Although loading or unloading a trailer can be straightforward, several of factors must be considered. The preparation of any task is crucial to ensuring its completed safely and efficiently. Regarding loading and offloading trailers, there are plenty of hazards to be aware of. The specific risks poses by the task will vary depending on the worksite set-up, equipment used, materials being offloaded, trailer type, etc. Below are common hazards during unloading:
- During loading and unloading a trailer, struck-by hazards are a significant concern. Struck-by hazards include the actual load or moving equipment.
- Slips, trips, and falls also are a concern. It poses a fall hazard to those helping to load or unload the trailer by climbing on and off. Poor housekeeping or equipment on the ground, such as straps or chains, can pose many trip hazards.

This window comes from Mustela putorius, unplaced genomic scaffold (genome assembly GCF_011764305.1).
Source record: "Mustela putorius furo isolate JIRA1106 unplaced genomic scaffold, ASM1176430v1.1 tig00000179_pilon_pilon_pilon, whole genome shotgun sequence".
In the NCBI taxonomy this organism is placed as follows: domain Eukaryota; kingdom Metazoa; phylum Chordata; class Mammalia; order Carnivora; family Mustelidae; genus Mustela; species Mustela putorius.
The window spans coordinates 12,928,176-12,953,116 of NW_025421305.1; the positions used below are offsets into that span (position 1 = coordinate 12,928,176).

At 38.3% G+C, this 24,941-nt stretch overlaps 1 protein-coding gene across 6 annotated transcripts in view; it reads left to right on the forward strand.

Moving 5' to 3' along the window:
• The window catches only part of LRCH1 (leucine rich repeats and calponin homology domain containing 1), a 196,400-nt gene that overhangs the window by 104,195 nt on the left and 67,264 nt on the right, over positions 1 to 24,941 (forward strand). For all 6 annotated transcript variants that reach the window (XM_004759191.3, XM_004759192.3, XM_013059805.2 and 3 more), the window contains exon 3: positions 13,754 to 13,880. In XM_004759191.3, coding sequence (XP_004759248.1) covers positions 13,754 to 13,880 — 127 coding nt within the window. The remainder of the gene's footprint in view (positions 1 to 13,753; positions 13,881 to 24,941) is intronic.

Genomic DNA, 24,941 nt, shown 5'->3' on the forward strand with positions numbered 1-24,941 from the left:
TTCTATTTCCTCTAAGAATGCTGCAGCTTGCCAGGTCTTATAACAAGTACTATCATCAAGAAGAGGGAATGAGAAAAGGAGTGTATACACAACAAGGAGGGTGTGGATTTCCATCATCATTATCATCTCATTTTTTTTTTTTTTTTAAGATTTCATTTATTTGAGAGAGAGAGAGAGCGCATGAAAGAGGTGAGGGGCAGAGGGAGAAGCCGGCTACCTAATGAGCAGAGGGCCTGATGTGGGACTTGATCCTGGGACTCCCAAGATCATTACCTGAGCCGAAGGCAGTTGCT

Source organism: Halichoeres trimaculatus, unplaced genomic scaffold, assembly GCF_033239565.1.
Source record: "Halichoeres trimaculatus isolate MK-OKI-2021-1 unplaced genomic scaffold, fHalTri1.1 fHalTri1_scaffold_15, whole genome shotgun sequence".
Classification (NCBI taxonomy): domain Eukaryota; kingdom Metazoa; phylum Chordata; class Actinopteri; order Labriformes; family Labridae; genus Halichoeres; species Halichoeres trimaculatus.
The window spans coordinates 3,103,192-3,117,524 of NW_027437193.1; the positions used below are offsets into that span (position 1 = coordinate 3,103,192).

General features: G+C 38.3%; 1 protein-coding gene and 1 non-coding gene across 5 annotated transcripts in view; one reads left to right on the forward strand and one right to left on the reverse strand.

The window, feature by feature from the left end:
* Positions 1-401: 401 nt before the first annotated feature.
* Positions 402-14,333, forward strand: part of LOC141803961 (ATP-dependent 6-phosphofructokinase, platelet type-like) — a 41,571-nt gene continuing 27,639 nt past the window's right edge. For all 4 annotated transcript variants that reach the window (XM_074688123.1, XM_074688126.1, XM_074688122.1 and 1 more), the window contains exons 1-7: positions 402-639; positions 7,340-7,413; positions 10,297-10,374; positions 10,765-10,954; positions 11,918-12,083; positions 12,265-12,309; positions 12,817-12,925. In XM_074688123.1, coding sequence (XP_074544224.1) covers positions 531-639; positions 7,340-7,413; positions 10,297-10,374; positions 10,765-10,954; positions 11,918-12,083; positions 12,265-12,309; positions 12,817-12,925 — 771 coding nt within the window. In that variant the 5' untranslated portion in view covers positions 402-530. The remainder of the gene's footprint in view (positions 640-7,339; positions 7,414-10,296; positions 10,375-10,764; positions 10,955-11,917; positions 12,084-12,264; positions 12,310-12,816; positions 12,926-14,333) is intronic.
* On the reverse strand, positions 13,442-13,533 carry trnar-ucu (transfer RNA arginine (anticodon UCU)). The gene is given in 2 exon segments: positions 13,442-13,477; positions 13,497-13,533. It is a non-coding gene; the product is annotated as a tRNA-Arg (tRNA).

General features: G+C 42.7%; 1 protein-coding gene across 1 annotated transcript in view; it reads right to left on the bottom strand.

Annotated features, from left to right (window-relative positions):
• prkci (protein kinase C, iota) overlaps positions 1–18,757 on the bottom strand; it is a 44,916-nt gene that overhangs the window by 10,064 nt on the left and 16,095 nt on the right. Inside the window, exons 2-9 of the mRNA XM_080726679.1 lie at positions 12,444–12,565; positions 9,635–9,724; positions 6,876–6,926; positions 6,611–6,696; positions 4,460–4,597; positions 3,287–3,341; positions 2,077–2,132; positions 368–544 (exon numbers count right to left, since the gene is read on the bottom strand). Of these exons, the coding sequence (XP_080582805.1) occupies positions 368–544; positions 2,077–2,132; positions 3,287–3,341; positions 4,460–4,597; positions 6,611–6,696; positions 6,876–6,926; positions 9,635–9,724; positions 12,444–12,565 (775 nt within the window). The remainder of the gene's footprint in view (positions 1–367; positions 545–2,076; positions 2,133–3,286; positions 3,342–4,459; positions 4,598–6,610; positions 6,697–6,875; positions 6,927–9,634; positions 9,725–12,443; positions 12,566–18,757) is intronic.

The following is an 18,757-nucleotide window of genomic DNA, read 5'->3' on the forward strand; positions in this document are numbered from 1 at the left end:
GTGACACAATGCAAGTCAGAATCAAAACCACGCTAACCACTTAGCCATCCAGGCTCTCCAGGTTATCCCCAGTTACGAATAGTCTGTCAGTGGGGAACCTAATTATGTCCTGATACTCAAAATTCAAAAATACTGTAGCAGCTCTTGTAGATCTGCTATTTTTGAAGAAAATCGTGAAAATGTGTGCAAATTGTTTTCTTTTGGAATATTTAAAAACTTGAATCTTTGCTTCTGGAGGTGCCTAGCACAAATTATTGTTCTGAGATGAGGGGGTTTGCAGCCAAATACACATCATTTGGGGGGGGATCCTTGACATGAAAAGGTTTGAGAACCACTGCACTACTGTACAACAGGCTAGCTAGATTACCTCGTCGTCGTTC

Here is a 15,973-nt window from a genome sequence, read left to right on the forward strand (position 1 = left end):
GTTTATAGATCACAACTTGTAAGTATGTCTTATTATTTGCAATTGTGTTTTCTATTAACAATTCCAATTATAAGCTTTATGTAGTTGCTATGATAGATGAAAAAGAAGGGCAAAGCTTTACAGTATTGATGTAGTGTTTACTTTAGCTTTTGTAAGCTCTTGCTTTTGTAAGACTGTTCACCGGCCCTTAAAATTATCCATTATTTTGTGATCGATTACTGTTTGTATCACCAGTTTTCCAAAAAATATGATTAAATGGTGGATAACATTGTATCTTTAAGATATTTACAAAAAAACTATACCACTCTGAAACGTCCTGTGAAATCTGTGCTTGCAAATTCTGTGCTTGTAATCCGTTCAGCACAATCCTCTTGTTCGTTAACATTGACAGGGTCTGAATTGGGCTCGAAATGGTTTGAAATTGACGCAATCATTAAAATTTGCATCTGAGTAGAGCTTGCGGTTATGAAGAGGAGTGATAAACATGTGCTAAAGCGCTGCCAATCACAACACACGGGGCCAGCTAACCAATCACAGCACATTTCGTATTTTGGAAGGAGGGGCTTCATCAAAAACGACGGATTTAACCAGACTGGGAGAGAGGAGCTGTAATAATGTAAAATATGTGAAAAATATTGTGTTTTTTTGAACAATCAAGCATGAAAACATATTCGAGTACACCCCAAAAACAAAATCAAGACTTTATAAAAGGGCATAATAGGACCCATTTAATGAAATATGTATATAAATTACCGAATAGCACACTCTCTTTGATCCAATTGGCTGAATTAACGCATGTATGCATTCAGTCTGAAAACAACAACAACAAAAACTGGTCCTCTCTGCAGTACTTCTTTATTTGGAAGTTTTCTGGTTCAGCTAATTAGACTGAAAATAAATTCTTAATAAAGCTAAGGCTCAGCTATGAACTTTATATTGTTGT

- Pinch point hazards are also common while loading or unloading trailers. It is common to encounter pinch points when lifting objects and staging materials on site.
- Caught-in or between hazards are present whenever heavy equipment is moving, or the load is being moved.
Preplanning and communication are critical to ensure a smooth loading or unloading process at the job site. Two significant things to consider:
- The load itself
- How each trailer is loaded and what is showing up on it. To safely load or remove the load from the trailer, what tools, equipment, and personnel are needed?
- Driver expectations
- What are the expectations of the truck drivers coming onto the site? Some items that need to be discussed with the truckers delivering materials include entry point to the site, delivery times, speed limits, escort requirements, personal protective equipment requirements, truck and trailer requirements, phone numbers, hazards, etc.
- The drivers should review and sign the document when they arrive on site. The drivers at your worksite should be informed of the importance of safety.